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About this book

The Vietnam War is one of the defining conflicts of the twentieth century: not only did it divide American society at every level; the conflict also represented a key shift in Asian anti-colonialism and shaped the course of the Cold War. Despite its political and social importance, popular memory of the war is dominated by myths and stereotypes.

In this incisive new text, John Dumbrell debunks popular assumptions about the war and reassesses the key political, military and historical controversies associated with one of the most contentious and divisive wars of recent times. Drawing upon an extensive range of newly accessible sources, Rethinking the Vietnam War assesses all aspects of the conflict – ranging across domestic electoral politics in the USA to the divided communist leadership in Hanoi and grassroots antiwar movements around the world.

The book charts the full course of the war – from the origins of American involvement, the growing internationalization of the conflict and the swing year of 1968 to bitter twists in Sino-Soviet rivalry and the eventual withdrawal of American forces. Situating the conflict within an international context, John Dumbrell also considers competing interpretations of the war and points the way to the resolution of debates which have divided international opinion for decades.

Table of Contents

1. Rethinking the Vietnam War

Abstract
Western popular memory of the Vietnam War is dominated by persistent myths and stereotypes. Some of the more familiar stereotypes include the morale-shattered ‘grunt’ or American infantryman, turning eventually into the traumatized veteran; the female Viet Cong fighter with a pistol at her hip; and the far-sighted and relentlessly determined North Vietnamese Politburo. Among the more prominent myths of the conflict are that of an American public which turned against war when. ‘body bags’ began to arrive home from the battlefield; a South Vietnamese population which was united in its yearning for the reunification of their country under the leadership of Ho Chi Minh; and a war that was, from the American point of view, ‘unwinnable’.
John Dumbrell

2. The Developing War

Abstract
We now consider the developing conflict in Vietnam, which was increasingly influenced by Washington’s understanding of the place of Indochina within its scheme of global anti-communist containment. The first section of this chapter briefly discusses the development of Cold War understandings of the conflict during the presidency of Harry Truman, touching on some of many Vietnam War ‘what-ifs’. We then concentrate on the period between partition and the 1963 assassinations of presidents Diem and Kennedy, raising some key questions of war interpretation. The chapter proceeds with an account of the career of Edward Lansdale. This, the first of our sketches of individuals at war, develops the chronologically-based analysis, while illustrating the impact of bureaucratic rivalries in Washington on developing politics in South Vietnam. Lansdale’s career also provokes questions, discussed further in subsequent chapters, about the possible impact of counter-insurgency strategies in Vietnam.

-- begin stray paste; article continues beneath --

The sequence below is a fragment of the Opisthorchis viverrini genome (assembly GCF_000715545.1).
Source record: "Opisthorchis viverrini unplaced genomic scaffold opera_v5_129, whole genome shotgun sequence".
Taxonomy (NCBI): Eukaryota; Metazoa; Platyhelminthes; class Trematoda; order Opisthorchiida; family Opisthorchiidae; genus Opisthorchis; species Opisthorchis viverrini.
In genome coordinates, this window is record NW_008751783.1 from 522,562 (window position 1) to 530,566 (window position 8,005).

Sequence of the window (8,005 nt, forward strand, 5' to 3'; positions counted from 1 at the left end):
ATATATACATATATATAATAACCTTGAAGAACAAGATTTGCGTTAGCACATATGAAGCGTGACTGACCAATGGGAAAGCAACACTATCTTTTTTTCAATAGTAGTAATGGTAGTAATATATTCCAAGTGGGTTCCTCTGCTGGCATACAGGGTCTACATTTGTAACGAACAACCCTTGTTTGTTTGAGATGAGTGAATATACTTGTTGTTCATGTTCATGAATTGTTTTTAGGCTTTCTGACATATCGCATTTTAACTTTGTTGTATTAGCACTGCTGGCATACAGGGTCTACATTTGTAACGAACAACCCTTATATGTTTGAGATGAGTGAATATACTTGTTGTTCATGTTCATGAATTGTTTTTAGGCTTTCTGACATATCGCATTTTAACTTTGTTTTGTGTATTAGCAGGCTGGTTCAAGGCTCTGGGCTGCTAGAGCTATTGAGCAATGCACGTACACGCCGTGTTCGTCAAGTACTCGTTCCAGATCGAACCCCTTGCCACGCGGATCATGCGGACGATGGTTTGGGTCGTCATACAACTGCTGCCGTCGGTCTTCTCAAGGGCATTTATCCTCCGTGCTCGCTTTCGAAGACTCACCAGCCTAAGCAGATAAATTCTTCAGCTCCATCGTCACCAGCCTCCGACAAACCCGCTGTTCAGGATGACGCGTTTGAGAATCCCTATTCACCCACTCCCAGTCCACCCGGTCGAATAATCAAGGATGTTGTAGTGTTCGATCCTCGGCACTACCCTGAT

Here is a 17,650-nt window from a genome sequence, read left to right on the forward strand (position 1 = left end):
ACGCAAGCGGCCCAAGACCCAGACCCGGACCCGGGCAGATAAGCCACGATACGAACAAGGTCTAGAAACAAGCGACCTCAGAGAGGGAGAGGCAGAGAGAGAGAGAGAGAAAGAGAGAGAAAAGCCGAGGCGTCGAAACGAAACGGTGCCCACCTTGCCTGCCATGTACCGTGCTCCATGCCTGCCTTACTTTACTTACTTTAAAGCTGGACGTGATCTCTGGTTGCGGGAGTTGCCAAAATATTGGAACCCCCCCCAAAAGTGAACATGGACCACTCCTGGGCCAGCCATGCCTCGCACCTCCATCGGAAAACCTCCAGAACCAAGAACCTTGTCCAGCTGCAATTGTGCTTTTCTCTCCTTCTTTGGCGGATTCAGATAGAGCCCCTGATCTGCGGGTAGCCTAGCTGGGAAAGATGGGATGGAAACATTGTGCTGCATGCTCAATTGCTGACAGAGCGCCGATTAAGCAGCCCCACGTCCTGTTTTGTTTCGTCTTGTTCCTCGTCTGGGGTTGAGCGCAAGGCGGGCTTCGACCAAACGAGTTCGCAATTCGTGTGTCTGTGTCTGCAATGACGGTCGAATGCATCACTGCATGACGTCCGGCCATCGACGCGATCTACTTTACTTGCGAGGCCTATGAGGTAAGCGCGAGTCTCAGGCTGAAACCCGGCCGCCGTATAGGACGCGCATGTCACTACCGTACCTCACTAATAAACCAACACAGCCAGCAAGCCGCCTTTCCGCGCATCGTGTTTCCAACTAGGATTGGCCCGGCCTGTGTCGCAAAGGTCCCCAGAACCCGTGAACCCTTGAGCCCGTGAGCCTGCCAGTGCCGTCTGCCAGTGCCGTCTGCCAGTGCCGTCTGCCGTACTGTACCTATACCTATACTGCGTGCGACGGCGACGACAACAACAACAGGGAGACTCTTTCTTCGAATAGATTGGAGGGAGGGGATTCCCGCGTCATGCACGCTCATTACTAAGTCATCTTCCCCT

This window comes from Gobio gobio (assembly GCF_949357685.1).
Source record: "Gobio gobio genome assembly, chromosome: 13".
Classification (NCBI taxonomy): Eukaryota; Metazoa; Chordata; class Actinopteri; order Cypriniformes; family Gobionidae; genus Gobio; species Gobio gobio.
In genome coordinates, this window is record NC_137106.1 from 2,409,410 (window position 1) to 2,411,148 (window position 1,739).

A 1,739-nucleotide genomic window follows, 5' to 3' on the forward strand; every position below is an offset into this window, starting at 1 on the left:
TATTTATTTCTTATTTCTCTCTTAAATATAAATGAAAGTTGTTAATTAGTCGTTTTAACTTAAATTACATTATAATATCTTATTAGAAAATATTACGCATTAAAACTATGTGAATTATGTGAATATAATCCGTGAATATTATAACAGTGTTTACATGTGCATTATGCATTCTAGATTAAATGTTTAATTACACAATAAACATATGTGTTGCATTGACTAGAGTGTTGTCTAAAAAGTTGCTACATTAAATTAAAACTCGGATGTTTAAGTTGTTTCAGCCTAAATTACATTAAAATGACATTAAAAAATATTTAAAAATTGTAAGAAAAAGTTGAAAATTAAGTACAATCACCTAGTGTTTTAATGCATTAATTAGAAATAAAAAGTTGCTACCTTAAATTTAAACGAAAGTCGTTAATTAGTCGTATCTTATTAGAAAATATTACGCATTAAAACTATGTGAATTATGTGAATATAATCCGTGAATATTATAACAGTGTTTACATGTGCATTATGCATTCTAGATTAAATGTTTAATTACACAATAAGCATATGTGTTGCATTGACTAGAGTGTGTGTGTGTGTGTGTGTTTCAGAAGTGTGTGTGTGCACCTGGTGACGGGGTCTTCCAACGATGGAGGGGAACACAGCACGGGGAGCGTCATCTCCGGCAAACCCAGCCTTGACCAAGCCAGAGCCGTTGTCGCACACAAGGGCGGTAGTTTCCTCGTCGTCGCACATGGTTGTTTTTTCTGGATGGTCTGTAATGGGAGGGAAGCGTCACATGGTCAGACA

John Dumbrell

3. Lyndon Johnson’s War

Abstract
On a relatively quiet Sunday evening in March 1965, President Lyndon Johnson found time to have dinner with his wife. The couple discussed Vietnam. Lady Bird Johnson recorded her husband as saying: ‘I can’t get out, and I can’t finish it with what I have got. And I don’t know what the hell to do!’ (Beschloss 2001: 316). The current chapter is preoccupied with Lyndon Johnson’s agonies, his decisions and his mistakes. It focuses on the key Washington decisions of the mid-1960s: the train of events leading from the 1964 Gulf of Tonkin crisis to escalation of American involvement in 1965. We will give particular attention to the figure who, besides President Johnson, is most commonly identified with the hardening of American policy in Vietnam: national security adviser Walt Rostow. The chapter will consider key questions about the Americanization of the war. Why did LBJ decide to escalate? Did he consciously reject the ways of peace and choose war? What were the chances of achieving a negotiated solution in the mid-1960s? Before going along this track, however, we will — as in the first sections of Chapters 4 and 5 — consider political developments in South Vietnam, changing strategic choices in Hanoi, and the shifting role of the major communist powers.
John Dumbrell

4. The Tet Offensive

Abstract
The year 1968 was when everything changed. In late 1967, optimism in the US was offset by gloomy private predictions from General Westmoreland about what might happen if American troop levels failed to keep pace with military need. President Johnson was in his customary state of self-doubt, bordering on existential despair. Yet, in 1967, it was still just about possible to give a plausibly persuasive public account of anti-communist progress in the war. South Vietnam had, in 1967, at least some of the appearance of a functioning state. By the end of 1968, and despite a major military victory over the communist forces, Washington was looking for a way out of Vietnam. The main purpose of this chapter is to explore the paradoxes and multi-levelled complexities of 1968.
John Dumbrell

5. Richard Nixon’s War

Abstract